Allan Sloan FORTUNE
The Deal by Allan Sloan Full coverage

Two small lessons from the market turmoil

In all the anxiety over turbulent markets, it's easy to lose sight of what has and hasn't changed. Fortune's Allan Sloan spotlights two eternal financial verities.

By Allan Sloan, Fortune senior editor-at-large

NEW YORK (Fortune) -- There have been plenty of people talking about the big lessons we should learn from the subprime debacle that has been messing up markets this summer. So today, I'd like to depart from form, and talk about two small lessons, instead. One of them involves takeovers, the other involves investments.

Takeovers first. You'd think from reading and hearing the business news that corporate takeovers are dead because the leveraged buyout crowd - which now calls itself "private equity" - has lost its access to endless streams of cheap money, thanks to the belated recognition by lenders of the risks they were taking with LBO loans.

But corporate takeovers aren't dead - they never are. However, instead of the big flashy deals being done by LBO houses, they'll be done by corporations.

Corporations are what's known in the deal biz as "strategic buyers," as opposed to the LBO guys, who are "financial buyers." Ever since KKR (then Kohlberg Kravis Roberts) did the first big LBOs of public companies 30 years ago, the role of financial buyers has waxed and waned, relative to the strategic buyers, as market trends shifted.

This time around, the financial players' role peaked just as "private equity" was becoming a household term. 'Twas ever thus - about the time that something becomes wildly popular, it's getting to be so over. But even though the LBO deals got most of the ink, typical boring corporate takeovers accounted for most of the dollar value of the deals being done.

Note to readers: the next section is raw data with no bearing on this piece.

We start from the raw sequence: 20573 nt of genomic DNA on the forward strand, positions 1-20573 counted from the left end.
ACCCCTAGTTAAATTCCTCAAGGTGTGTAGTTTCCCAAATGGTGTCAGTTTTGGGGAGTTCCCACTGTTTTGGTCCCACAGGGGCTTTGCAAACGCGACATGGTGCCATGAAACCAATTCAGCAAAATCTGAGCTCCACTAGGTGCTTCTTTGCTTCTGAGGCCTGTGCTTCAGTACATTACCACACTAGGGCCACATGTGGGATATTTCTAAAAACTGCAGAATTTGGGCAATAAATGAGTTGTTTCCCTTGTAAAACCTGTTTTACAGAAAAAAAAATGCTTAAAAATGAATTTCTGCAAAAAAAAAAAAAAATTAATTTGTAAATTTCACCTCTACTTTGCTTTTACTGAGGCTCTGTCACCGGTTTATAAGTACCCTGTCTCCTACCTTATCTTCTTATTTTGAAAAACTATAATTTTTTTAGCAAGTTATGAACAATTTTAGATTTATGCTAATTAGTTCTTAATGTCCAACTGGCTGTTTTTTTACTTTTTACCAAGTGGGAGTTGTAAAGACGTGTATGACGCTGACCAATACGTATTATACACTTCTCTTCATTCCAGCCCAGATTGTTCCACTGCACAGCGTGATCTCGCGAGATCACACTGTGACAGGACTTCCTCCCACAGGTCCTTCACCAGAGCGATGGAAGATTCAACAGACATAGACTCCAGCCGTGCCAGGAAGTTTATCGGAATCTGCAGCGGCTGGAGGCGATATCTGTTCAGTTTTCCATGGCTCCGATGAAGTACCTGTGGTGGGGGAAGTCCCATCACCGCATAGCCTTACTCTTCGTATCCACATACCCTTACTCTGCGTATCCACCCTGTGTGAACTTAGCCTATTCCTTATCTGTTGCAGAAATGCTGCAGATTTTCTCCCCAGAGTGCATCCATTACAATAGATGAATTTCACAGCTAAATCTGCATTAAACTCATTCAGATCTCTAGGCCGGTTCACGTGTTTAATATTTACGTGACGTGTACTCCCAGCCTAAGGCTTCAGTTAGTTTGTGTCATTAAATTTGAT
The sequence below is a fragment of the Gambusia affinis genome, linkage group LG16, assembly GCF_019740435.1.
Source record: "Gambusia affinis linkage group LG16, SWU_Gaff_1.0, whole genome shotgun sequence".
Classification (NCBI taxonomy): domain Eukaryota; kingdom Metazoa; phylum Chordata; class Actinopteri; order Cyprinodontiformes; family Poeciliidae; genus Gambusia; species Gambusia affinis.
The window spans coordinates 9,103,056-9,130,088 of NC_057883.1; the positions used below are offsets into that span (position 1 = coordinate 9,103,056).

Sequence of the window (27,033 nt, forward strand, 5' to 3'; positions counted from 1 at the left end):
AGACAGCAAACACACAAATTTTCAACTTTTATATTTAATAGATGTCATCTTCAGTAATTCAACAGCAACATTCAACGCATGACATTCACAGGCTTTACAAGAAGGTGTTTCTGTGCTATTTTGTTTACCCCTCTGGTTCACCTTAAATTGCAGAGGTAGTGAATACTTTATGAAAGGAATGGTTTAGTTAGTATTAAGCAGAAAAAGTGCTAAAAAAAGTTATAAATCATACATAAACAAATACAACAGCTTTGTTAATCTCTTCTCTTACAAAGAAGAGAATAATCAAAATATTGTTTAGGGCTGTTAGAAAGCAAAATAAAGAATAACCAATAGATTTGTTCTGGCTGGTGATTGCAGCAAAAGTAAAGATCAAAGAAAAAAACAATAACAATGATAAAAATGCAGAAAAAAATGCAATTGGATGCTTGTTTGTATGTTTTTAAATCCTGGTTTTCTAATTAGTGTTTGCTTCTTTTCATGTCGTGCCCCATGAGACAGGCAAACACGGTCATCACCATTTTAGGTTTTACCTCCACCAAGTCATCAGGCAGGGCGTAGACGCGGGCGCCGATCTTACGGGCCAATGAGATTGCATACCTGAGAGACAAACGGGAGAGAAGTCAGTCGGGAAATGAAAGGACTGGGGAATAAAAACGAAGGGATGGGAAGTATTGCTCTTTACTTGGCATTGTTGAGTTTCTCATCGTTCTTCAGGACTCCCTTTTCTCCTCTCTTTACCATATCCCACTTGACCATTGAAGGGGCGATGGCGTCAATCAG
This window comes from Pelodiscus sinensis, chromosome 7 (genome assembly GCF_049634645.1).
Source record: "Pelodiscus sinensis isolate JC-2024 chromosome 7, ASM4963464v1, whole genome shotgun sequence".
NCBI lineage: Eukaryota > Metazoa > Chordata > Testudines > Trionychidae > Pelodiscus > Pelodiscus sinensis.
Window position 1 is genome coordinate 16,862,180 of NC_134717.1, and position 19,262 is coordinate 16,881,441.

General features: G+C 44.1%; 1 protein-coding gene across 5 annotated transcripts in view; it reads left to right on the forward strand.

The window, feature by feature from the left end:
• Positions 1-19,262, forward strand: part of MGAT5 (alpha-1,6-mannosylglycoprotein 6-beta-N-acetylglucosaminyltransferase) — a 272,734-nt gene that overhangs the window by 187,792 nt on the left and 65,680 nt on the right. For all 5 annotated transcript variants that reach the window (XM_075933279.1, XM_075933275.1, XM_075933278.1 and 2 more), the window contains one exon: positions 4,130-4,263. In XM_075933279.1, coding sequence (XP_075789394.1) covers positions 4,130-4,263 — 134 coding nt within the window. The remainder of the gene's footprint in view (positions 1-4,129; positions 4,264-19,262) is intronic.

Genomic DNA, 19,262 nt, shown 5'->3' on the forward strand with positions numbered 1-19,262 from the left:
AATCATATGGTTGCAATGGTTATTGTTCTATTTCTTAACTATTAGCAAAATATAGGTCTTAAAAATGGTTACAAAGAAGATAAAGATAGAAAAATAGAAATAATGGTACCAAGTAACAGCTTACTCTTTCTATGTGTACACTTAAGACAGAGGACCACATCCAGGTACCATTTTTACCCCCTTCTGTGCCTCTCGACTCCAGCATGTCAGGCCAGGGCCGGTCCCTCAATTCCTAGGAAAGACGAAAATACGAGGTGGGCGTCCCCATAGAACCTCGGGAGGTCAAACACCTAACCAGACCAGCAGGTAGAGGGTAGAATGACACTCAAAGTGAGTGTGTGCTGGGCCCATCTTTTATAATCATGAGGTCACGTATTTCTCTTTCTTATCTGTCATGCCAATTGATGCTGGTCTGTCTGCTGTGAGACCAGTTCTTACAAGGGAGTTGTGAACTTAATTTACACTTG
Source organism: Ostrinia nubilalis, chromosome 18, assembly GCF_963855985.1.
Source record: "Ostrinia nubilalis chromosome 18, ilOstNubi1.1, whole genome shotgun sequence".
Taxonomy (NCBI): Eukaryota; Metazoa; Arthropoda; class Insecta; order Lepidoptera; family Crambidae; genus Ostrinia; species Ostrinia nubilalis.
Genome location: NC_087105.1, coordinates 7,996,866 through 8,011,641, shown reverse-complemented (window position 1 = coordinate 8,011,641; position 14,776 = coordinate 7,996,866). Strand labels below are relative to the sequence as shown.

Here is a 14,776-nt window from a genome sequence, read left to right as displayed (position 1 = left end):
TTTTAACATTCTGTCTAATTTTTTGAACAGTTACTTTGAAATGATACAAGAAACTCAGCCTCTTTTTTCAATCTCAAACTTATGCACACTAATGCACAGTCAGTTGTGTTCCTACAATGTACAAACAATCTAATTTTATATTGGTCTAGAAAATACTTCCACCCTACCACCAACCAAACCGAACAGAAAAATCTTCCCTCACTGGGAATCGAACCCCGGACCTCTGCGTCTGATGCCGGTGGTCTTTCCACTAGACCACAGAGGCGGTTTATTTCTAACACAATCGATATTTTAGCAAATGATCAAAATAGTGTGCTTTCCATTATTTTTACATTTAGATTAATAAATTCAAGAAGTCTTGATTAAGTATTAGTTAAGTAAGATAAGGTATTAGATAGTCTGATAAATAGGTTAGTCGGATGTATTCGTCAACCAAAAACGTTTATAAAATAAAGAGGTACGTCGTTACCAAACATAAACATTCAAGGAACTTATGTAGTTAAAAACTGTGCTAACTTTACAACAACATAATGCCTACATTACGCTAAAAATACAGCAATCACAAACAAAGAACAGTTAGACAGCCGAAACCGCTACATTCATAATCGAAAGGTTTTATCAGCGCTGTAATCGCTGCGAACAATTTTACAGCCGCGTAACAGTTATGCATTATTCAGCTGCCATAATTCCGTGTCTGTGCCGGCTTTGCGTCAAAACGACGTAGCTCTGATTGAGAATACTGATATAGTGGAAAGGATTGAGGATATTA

Now, with many of the big pending LBO deals having trouble lining up financing, LBOs are moving rapidly from peak to trough in terms of market share. But corporations are still there, are still loaded with cash, and can still print deal currency by exchanging their own stock for the target company's stock.

So you'll see more deals by corporations, probably at lower prices relative to assets, profits and cash flow than LBO deals were. But trust me, there will still be plenty of big takeovers - they'll simply be strategic rather than financial. At least until the cycle turns again. Which it will.

Now, on to lesson No. 2: there's no such thing as a risk-free investment - not even a money market fund that owns nothing but U.S. Treasury securities. Let me explain. One of the shocking pieces of news to emerge last month was that some money market funds - which we generally think of as ultra-safe - had exposure of sorts to the meltdown in the subprime mortgage market. By contrast, holders of Treasury market funds don't have to worry about Uncle Sam defaulting on his debts.

However, there's a catch. Even though you're not risking your capital when you stash your dough in a Treasury money fund, you're risking something: your income. Yields on short-term Treasury securities have plunged because investors seeking a safe haven have poured so much money into that market. The average Treasury fund yielded 4.20 percent on Aug. 14, according to iMoneyNet. The most recent yield: a mere 3.62 percent. That's a 15 percent drop in a bit over three weeks.

During that same period, the average yield on "prime" money funds has actually risen, iMoneyNet says, and is up to 4.64 percent from 4.56. In other words, the spread between Treasury funds and other funds has almost tripled - to 1.02 points from 0.36 of a point - almost overnight.

The point here is an old one, but it's worth repeating. If you go for high returns by buying stocks or long-term bonds or various financial exotica, you're risking your capital because the price of your investments can fall. But if you decide to keep your capital safe by buying Treasury money market funds (or short-term Treasury securities or certificates of deposit), you risk your income because the yield on your investment can drop.

There's no such thing as a free lunch. Or an investment that's totally risk-free.  Top of page